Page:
derson and Oconeo counties. Mr.
Johnson is a contractor.
Thc most offootivo little livor pilla made
[ire DoWitt's Littlo Early Kiaora. They
novor gripe. J. W. Holl.
Tho Cotton Boll Weevil.
Over 200 cotton planters attended
the convention which was held at
Brenham, Tex., on November 14, for
the purpose of considering tho cotton
boll weevil pest and adopting somo
means for its eradication. It is con
servatively estimated that this pest
destroyed 100,000 baies in Texas
during tho past season. Prof. Fred
erick W. Malley, export entomolo
gist of thc State Agricultural and
Mcohahioal College, who has been
making a study of tho cotton boll
weevil for two years past, embodied
the results of his investigations in an
address. His recommendations for
exterminating tho weevil were em
braced in tho following resolutions,
which were unanimously adopted :
"We endorse thc successive stops
outlined by Prof. P. W. Malley, of
the Agricultural and Mechanical Col
lege, which are necessary to success
fully repel the attacks of the boll
weevil, which arc as follows:
"First-Grazing off growing cot
ton, cleaning all rubbish that affords
protection to tho weevil and burning
thc same, and deep plowing.' This
should bc done at once.
"Second-Plant trap rows of early
maturing varieties of cotton to trap
tho emerging weevil in tho spring.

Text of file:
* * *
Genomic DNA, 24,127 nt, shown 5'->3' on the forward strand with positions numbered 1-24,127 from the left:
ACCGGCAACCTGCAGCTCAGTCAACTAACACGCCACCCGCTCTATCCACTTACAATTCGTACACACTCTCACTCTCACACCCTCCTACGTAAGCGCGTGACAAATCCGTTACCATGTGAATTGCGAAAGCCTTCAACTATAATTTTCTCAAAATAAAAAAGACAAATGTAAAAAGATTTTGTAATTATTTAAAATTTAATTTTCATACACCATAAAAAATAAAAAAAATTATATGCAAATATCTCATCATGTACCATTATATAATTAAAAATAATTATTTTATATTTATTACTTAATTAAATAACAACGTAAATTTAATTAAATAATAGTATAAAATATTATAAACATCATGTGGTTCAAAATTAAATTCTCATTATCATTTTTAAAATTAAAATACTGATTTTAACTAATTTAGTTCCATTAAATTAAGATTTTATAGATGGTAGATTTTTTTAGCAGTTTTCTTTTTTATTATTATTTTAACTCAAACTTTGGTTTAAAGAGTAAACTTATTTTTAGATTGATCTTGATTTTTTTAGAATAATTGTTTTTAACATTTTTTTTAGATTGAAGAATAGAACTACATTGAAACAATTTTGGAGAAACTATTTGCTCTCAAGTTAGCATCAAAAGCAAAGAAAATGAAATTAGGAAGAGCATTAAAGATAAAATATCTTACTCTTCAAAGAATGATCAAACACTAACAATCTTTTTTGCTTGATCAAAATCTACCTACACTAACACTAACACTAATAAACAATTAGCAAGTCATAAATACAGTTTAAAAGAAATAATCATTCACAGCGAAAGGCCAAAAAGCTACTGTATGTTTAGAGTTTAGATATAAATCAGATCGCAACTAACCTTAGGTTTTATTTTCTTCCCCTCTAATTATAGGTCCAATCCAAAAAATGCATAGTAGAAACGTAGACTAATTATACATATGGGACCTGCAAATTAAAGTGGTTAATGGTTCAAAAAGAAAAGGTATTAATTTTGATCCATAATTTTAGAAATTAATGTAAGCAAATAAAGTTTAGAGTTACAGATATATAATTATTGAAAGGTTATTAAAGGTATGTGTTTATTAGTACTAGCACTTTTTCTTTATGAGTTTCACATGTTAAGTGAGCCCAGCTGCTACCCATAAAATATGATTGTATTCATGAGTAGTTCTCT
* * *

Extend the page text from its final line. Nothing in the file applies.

"Third-Shaking off the weevils
from these few rows, and then spray
ing with this poison solution, which
is recommended as follows: Ono
gallon of cane molasses, two ounces
of arsenic boiled in water ; four
ounces of arsenate of lead to forty
seven gallons of water.
"Fourth-That the fallon squares
be systematically gathered and
burned at intervals of 12 day."
"Fifth-That the spraying begin
carly-as soon as thc squares begin
forming, and kept up once each week
for May and June and at intervals of
10 days thereafter.
"Sixth-That early maturing varie
ties of seed be imported from tho
northern portion of tho cotton States
and planted as soon as practicable
for the trap rows.
"Seventh-That spraying, gather
ing and burning the sonares shall go
together to insure the best results.
"Eighth-That a sprayer, with
boll weevil attach mont, bo used in
the spraying efforts against the wee
"Ninth-That for the trap rows
and tho small cotton planter, any
good knapsack sprayer is thoroughly
efficient and mero practical than "
larger machines for small aoroage."
HHP< M M S WtHE A 11 iLStf AILS.
M Octa < ough Syrup. Tastes Good. Uso W??
EH In tlino. Poid hy druggists. HI